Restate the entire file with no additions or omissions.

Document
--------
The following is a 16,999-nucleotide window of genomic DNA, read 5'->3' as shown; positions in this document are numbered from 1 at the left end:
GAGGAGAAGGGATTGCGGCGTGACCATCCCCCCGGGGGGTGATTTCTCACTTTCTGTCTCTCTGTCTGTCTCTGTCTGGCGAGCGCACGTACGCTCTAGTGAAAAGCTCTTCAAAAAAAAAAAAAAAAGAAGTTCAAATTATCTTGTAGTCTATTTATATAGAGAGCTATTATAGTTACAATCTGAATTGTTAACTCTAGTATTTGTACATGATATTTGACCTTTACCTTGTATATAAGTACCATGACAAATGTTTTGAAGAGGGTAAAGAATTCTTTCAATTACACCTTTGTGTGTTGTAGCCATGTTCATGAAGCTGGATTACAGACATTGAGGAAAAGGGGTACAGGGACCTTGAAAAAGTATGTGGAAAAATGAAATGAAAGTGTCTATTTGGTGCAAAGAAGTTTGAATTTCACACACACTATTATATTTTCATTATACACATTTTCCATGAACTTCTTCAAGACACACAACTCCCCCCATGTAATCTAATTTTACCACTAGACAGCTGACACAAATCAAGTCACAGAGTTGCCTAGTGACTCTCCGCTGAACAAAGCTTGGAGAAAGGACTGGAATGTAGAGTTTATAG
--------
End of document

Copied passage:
The following is a 16,999-nucleotide window of genomic DNA, read 5'->3' as shown; positions in this document are numbered from 1 at the left end:
GAGGAGAAGGGATTGCGGCGTGACCATCCCCCCGGGGGGTGATTTCTCACTTTCTGTCTCTCTGTCTGTCTCTGTCTGGCGAGCGCACGTACGCTCTAGTGAAAAGCTCTTCAAAAAAAAAAAAAAAAGAAGTTCAAATTATCTTGTAGTCTATTTATATAGAGAGCTATTATAGTTACAATCTGAATTGTTAACTCTAGTATTTGTACATGATATTTGACCTTTACCTTGTATATAAGTACCATGACAAATGTTTTGAAGAGGGTAAAGAATTCTTTCAATTACACCTTTGTGTGTTGTAGCCATGTTCATGAAGCTGGATTACAGACATTGAGGAAAAGGGGTACAGGGACCTTGAAAAAGTATGTGGAAAAATGAAATGAAAGTGTCTATTTGGTGCAAAGAAGTTTGAATTTCACACACACTATTATATTTTCATTATACACATTTTCCATGAACTTCTTCAAGACACACAACTCCCCCCATGTAATCTAATTTTACCACTAGACAGCTGACACAAATCAAGTCACAGAGTTGCCTAGTGACTCTCCGCTGAACAAAGCTTGGAGAAAGGACTGGAATGTAGAGTTTATAG